One in ten have fallen victim to online scam ads

Almost one in 10 people have fallen victim to online scam ads via social media sites or search engines as platforms fail to tackle a flood of bogus ads posted by fraudsters, a report has claimed.

People are being scammed online.
People are being scammed online.

The study, from consumer watchdog, Which?, comes as a new service has been launched by Scotland’s national consumer advice service Advice Direct Scotland, to protect people from scammers. ScamWatch is a free tool that allows consumers to report suspected scams and suspicious activity, including online, telephone and doorstep scams. The service has been launched as part of National Consumer Week 2020.

The coronavirus pandemic has seen a sharp rise in activity by scammers in Scotland. Fraud in Scotland was 72 per cent higher in September than last year, according to the most recent official data, although methodology changes mean this cannot all be attributed to coronavirus.

In September, First Minister Nicola Sturgeon highlighted that scammers were trying to trick Scots into paying for Covid contact tracing, while local councils have reported a number of doorstep scams relating to outdoor work in recent months. Businesses in Scotland have also reported several cyber scams, including fraudsters pretending to be from HMRC to access people’s bank details.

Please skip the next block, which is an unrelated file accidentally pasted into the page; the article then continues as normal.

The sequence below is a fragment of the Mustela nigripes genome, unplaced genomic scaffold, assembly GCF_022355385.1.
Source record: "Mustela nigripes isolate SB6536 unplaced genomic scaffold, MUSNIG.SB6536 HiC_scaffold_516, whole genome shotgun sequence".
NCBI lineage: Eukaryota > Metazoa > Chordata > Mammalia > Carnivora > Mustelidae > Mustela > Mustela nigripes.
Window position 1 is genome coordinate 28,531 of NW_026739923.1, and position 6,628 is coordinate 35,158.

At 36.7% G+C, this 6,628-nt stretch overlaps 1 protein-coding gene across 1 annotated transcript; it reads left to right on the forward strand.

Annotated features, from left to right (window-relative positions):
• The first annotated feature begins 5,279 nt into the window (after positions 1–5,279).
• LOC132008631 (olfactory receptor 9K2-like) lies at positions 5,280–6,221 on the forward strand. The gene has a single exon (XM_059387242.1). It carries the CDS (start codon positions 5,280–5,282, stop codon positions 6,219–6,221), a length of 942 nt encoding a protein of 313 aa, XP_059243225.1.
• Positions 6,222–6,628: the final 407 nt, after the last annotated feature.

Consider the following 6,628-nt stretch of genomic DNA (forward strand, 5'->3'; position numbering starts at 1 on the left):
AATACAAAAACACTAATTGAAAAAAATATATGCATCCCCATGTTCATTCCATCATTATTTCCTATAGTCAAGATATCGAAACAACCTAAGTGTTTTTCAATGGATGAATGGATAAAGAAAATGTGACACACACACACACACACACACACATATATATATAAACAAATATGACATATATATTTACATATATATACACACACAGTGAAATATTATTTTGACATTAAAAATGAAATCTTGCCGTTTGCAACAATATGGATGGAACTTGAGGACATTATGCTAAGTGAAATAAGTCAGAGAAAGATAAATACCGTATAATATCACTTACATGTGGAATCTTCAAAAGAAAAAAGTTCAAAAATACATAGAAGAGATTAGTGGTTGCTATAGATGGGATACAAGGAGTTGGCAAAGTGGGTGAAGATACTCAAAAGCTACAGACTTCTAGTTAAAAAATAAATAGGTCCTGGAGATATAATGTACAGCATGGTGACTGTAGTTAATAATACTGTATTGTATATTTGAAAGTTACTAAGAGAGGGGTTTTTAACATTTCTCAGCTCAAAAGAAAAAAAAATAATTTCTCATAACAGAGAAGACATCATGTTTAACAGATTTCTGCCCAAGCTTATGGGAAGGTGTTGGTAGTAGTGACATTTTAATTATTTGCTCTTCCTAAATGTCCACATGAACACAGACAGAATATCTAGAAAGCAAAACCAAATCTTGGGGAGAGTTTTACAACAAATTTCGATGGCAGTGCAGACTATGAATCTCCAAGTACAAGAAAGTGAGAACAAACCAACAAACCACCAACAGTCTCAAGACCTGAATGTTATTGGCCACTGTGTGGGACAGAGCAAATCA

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Andrew Bartlett, chief executive of Advice Direct Scotland, said: “Scams impact people in Scotland every day, sometimes costing them thousands of pounds. Reporting a scam to us via the new ScamWatch tool will help us to gather intelligence to protect people across the country.

“By sharing the information with enforcement agencies, together we can shut out the scammers."

Which? is calling for the government to give tech giants greater legal responsibility for preventing scam content from appearing on their sites, after hundreds of people shared their stories of falling victim to convincing purchase scams. A purchase scam is when a consumer is misled into paying in advance for goods that are never received or are not at all as described. They are increasingly common on popular websites and platforms with criminals creating fake websites and documents that seem genuine to trick their victims.

The watchdog said that social media sites and search engines should be more proactive in preventing scam ads from appearing on their platforms in the first place, particularly as people are more reliant on shopping and socialising online than ever this winter. It said that some platforms have launched initiatives to deal with scam adverts but many of them rely on users having to report these themselves.

Over the last 12 months, Action Fraud says that it has received 83,822 online shopping fraud reports, with reported losses reaching around £62.3 million over that period.

Adam French, consumer rights expert at Which?, said: “Our research suggests that online purchase scams are taking place on an industrial scale, with scam victims suffering significant financial and emotional harm when they are targeted by fraudsters.

“Despite being known for innovation, social media sites and search engines are lagging behind scammers, seemingly taking little responsibility for stopping misinformation and harmful content from reaching their users.”

He added: “The government must step in and protect consumers by giving online platforms more legal responsibility to prevent scam content from appearing in the first place.”